As his retirement neared, the structure at the Conference Center most identified with youth ministry was renamed "Hargrove House" in recognition of his leadership in the renewal of the camp and his unwavering support of youth work.
Hargrove's efforts to help the poor and disadvantaged resulted in the establishment of The Delta Ministry centered in Waterproof, Louisiana, serving northeast Louisiana parishes abutting the Mississippi River. By marshalling national grant resources and manpower and financial gifts from parishes within the Diocese of Western Louisiana, The Delta Ministry was able to deliver medical care, nutrition and education resources, and self help programs to residents of the poorest, most disadvantaged area in Louisiana. The Diocese of Western Louisiana has its offices in Pineville and its cathedral in Shreveport.
The Bishop's School for Ministry, for those with a call to expanded ministry in their lives, took root and flourished under Bishop Hargrove's tutelage. Programs that emphasized and strengthened women's ministries were also greatly encouraged by Bishop Hargrove.
Wherever he served, Bishop Hargrove's biblical preaching and teaching soon became well known. "He makes it look so easy," was a comment often heard describing one of his presentations. Few realized how important study and preparation were to him, and the importance he placed on being prepared for this facet of his ministry.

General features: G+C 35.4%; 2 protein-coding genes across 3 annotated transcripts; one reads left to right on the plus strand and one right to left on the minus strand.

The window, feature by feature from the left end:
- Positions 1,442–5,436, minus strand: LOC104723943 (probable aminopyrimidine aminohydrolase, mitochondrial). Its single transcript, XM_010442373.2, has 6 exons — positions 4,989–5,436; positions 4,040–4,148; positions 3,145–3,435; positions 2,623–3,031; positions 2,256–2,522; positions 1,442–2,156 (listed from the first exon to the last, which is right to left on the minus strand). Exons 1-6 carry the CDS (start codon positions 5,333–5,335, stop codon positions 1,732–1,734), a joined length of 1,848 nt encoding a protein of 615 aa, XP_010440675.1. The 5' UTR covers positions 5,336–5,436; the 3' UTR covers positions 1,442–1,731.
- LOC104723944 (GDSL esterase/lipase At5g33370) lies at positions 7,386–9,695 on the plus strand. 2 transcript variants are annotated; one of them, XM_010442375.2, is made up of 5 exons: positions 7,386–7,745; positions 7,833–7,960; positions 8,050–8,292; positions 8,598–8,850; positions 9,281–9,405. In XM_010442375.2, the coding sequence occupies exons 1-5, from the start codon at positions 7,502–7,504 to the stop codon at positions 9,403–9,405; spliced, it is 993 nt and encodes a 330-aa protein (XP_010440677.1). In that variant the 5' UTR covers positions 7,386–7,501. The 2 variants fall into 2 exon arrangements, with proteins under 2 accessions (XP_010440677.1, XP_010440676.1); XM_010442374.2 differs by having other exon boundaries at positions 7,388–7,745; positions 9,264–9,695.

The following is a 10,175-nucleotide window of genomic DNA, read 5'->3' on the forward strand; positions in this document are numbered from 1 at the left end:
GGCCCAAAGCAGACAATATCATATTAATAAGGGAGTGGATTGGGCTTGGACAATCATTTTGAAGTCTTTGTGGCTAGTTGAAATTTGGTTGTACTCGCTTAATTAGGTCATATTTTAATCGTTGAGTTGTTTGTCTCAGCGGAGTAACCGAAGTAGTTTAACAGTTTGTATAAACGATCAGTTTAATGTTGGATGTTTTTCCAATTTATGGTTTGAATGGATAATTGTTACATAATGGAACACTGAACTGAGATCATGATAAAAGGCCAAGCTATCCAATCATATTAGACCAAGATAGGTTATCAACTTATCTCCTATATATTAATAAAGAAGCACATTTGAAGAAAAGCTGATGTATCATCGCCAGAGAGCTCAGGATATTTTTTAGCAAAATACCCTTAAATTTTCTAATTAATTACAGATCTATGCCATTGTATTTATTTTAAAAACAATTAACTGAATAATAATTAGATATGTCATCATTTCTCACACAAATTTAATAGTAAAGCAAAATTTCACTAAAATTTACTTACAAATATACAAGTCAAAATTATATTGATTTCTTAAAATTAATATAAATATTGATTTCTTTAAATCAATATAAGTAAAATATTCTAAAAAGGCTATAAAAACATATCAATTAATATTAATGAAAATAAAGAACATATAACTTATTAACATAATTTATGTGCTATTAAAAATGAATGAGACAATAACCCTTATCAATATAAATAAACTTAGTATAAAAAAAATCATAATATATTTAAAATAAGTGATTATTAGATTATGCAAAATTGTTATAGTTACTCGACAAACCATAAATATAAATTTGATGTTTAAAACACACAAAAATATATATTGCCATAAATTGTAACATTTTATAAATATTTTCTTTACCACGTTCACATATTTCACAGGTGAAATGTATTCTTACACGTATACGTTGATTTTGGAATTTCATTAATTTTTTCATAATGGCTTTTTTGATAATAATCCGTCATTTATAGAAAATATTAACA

Bishop Hargrove's June 2001 call for a coadjutor was followed by the election of the Rt. Rev. D. Bruce MacPherson the following spring. Hargrove retired on November 1, 2002, during Western Louisiana's diocesan convention. MacPherson was installed as diocesan the following day.
Maintaining their home in Pineville, Louisiana, the Hargroves settled into retirement and visited family members across the country, something that had not been possible before, given Hargrove's busy schedule.
Bishop Robert Hargrove is survived by Linda, his wife of 47 years, three sons: Robert J. III of Simi Valley, CA; Timothy of Mandeville, LA; and Jonathan of Longmont, CO; by his mother, Mrs. Mildred Hargrove Divine of Phoenix, AZ; and by brothers, Dr. Terry K. Hargrove of Tucson, AZ, and Roger T. Hargrove of Phoenix, AZ; and grandchildren, Alex, Devin, Ian and Genevieve.
There will be a visitation in the nave of St. James Episcopal Church in Alexandria, LA, from 10:00 a.m. to 11:00 a.m. on Tuesday, May 24, 2005. A Requiem Eucharist will take place at 11:00 a.m. with the Rev. Walter J. Baer, rector of Grace Church, New Orleans as homilist and the Rt. Rev. D. Bruce MacPherson presiding and celebrating. A reception will follow in the parish hall.
In lieu of flowers, contributions may be made to the Bishop Robert J. Hargrove Memorial Fund at the Hardtner Camp & Conference Center, P. O. Box 640, Pollock, LA, or the St. Francis Cabrini Hospice, 3330 Masonic Drive, Alexandria, LA 71301, Attn: Hospice.